Former Speaker of the House Jose C. De Venecia Jr.

We are delighted that after two years of renovation, the Home Economics building of our old school, the West Central Elementary School (formerly Dagupan Elementary School) in Dagupan City, which served as the brief headquarters of General Douglas MacArthur in January, 1945 opened last Sept. 8.

The newly-restored building, now called “Bahay ni Mac Arthur” has also been declared a cultural heritage site.

We recollected in this column much earlier that as a nine-year-old boy, we actually saw the great general in his sunglasses and corncob pipe and, on occasion, waved and smiled at the crowds.

The Home Economics building was right beside our then classroom.

On behalf of the people of Dagupan City and Pangasinan, and the Filipino people, we commend the Department of Education (DepEd), the National Commission for Culture and the Arts (NCCA), our son, Congressman Christopher de Venecia of the fourth district of Pangasinan, and other persons and agencies concerned for making possible the preservation of this historic building.

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The German people will elect today the successor of German Chancellor Angela Merkel, who has bade farewell to the her people after leading her country for 15 years and her party, the Christian Democratic Union (CDU), for 18 years.

The Christian Democratic Union is a democratic and conservative political party in Germany which produced great post-war leaders like Konrad Adenauer, Helmut Kohl, and Merkel herself.

Considered by many as the de facto leader of Europe, Merkel, a quantum chemist, is the first woman Chancellor of Germany and the first woman and first non-Catholic to lead CDU.

Notably, another great woman leader of Europe was also a chemist and the first woman prime minister not just of her country but in Europe, the late Margaret Thatcher of the United Kingdom.

Merkel is much-admired for steering her country, and many say Europe, from the European financial crisis in 2008 and the region’s refugee crisis in 2010. Merkel is also widely recognized for her leadership and toughness in the face of enormous challenges and for her ability to build consensus and strike a balance among divergent views.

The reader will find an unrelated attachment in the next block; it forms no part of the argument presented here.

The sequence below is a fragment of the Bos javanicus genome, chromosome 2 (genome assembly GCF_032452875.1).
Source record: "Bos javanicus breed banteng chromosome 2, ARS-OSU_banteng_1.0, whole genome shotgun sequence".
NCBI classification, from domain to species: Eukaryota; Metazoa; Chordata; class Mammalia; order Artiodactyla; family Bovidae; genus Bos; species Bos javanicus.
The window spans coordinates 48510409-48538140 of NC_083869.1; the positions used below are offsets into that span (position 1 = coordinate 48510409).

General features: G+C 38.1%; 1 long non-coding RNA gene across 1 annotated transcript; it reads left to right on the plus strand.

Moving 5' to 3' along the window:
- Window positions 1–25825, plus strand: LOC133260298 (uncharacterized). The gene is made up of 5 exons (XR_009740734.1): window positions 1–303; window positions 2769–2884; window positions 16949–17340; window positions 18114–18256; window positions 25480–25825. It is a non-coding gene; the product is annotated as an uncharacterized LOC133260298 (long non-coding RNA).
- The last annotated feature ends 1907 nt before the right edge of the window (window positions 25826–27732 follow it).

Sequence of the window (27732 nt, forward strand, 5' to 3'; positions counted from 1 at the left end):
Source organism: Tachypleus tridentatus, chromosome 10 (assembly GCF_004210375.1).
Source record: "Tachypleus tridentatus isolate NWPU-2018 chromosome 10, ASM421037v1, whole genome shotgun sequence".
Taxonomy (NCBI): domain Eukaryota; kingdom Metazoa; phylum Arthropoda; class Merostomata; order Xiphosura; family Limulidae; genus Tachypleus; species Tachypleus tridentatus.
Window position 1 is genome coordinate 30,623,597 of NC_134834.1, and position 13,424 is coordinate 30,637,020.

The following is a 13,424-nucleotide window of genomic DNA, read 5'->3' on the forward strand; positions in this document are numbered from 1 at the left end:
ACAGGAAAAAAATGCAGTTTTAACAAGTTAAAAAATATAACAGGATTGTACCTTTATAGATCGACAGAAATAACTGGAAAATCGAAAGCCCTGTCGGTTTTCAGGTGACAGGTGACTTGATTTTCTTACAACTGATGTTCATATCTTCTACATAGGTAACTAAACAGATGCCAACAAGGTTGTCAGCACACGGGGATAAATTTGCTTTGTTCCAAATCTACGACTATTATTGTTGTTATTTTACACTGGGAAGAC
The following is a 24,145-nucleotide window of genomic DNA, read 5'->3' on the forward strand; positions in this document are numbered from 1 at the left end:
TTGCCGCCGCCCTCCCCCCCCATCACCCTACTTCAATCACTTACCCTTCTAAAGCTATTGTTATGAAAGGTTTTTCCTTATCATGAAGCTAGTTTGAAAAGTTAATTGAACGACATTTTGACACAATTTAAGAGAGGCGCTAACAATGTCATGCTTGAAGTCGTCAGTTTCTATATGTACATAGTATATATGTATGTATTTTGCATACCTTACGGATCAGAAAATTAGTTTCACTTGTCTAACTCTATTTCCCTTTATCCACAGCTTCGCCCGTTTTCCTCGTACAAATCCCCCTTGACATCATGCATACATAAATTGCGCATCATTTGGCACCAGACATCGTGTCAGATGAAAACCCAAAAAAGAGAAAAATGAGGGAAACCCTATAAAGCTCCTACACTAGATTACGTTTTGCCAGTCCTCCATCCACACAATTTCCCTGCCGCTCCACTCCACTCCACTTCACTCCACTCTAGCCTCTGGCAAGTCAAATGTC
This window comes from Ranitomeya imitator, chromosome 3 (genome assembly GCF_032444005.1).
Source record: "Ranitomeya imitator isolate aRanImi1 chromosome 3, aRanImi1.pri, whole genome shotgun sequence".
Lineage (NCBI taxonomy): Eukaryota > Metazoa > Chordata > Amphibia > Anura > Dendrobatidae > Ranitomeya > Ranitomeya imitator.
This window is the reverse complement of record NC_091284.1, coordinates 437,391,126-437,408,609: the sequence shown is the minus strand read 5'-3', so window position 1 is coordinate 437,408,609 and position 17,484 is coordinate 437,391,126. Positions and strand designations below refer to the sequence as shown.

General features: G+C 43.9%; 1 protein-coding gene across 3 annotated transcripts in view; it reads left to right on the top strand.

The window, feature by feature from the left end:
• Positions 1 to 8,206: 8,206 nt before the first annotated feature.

Merkel was first elected to public office in 1990, at the Bundestag, or the Lower House of parliament, following the reunification of East and West Germany in the same year. She was appointed minister for women and youth in 1991 by then Chancellor Helmut Kohl, a towering figure in German politics and the first leader of a reunified Germany, who became our friend and supportive of close political and economic relations with Asia.

Germany has a special place in our heart as it is where our vision of establishing an organization of political parties in Asia was born.

Also, our uncle Policronio de Venecia studied medicine in Berlin and married a German lady, Erna, and they later settled in our hometown in Dagupan City. Policronio’s daughter Gretchen was later married to Albert del Rosario, who later became Secretary of Foreign Affairs.

It was in the beautiful city of Sankt Augustin in 1998 when we addressed a forum organized by the Konrad Adenauer Stiftung (Foundation), which is affiliated with the Christian Democratic Union (CDU), where we first espoused the idea of an “Asian dialogue” and which would engage the mainstream political parties of our continent on matters of peace, security and development up to now.

Two years later in the year 2000, we founded and launched the International Conference of Asian Political Parties (ICAPP) here in Manila, which has now all of the political parties of Asia as members, active in promoting peace and economic development, which headquarters we later transferred from Manila to Seoul in hopes of contributing to peace in the Korean peninsula, which unfortunately, has not happened up to now.

We continue to believe, however, that with mutual will in sustained, even long drawn-out negotiations, the North Korea and South Korea will someday emerge united, as in the case of the two Germanys and the two Vietnams.

As our modest contribution in promoting peace and reconciliation in Asia and the international community, we also helped launch the International Association of Parliamentarians for Peace (IAPP), which has a global membership of incumbent and former parliamentarians.

We are hopeful that even with the uncertain future, with no indicative, predictable initiatives for peace, there are no forceable perils today of nuclear conflict, which is obviously a No-No in the 21st Century.